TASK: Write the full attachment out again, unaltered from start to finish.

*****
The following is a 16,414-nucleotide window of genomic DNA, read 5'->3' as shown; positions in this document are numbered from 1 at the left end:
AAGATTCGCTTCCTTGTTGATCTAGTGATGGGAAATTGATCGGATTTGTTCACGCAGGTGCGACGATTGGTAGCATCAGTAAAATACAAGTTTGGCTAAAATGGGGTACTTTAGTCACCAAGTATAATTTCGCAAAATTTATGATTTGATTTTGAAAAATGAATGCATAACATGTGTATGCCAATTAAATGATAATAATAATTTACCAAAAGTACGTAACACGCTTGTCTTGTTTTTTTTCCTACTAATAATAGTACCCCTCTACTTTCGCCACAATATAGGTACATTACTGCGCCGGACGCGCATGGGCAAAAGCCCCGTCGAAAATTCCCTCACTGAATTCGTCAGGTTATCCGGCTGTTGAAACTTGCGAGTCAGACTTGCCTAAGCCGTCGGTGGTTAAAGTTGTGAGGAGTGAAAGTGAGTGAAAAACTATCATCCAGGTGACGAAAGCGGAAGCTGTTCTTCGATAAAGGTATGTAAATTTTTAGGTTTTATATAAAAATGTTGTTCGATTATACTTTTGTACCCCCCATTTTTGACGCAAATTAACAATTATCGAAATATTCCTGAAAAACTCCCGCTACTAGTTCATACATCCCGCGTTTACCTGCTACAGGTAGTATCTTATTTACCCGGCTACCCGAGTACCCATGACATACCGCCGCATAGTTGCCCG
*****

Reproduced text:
The following is a 16,414-nucleotide window of genomic DNA, read 5'->3' as shown; positions in this document are numbered from 1 at the left end:
AAGATTCGCTTCCTTGTTGATCTAGTGATGGGAAATTGATCGGATTTGTTCACGCAGGTGCGACGATTGGTAGCATCAGTAAAATACAAGTTTGGCTAAAATGGGGTACTTTAGTCACCAAGTATAATTTCGCAAAATTTATGATTTGATTTTGAAAAATGAATGCATAACATGTGTATGCCAATTAAATGATAATAATAATTTACCAAAAGTACGTAACACGCTTGTCTTGTTTTTTTTCCTACTAATAATAGTACCCCTCTACTTTCGCCACAATATAGGTACATTACTGCGCCGGACGCGCATGGGCAAAAGCCCCGTCGAAAATTCCCTCACTGAATTCGTCAGGTTATCCGGCTGTTGAAACTTGCGAGTCAGACTTGCCTAAGCCGTCGGTGGTTAAAGTTGTGAGGAGTGAAAGTGAGTGAAAAACTATCATCCAGGTGACGAAAGCGGAAGCTGTTCTTCGATAAAGGTATGTAAATTTTTAGGTTTTATATAAAAATGTTGTTCGATTATACTTTTGTACCCCCCATTTTTGACGCAAATTAACAATTATCGAAATATTCCTGAAAAACTCCCGCTACTAGTTCATACATCCCGCGTTTACCTGCTACAGGTAGTATCTTATTTACCCGGCTACCCGAGTACCCATGACATACCGCCGCATAGTTGCCCG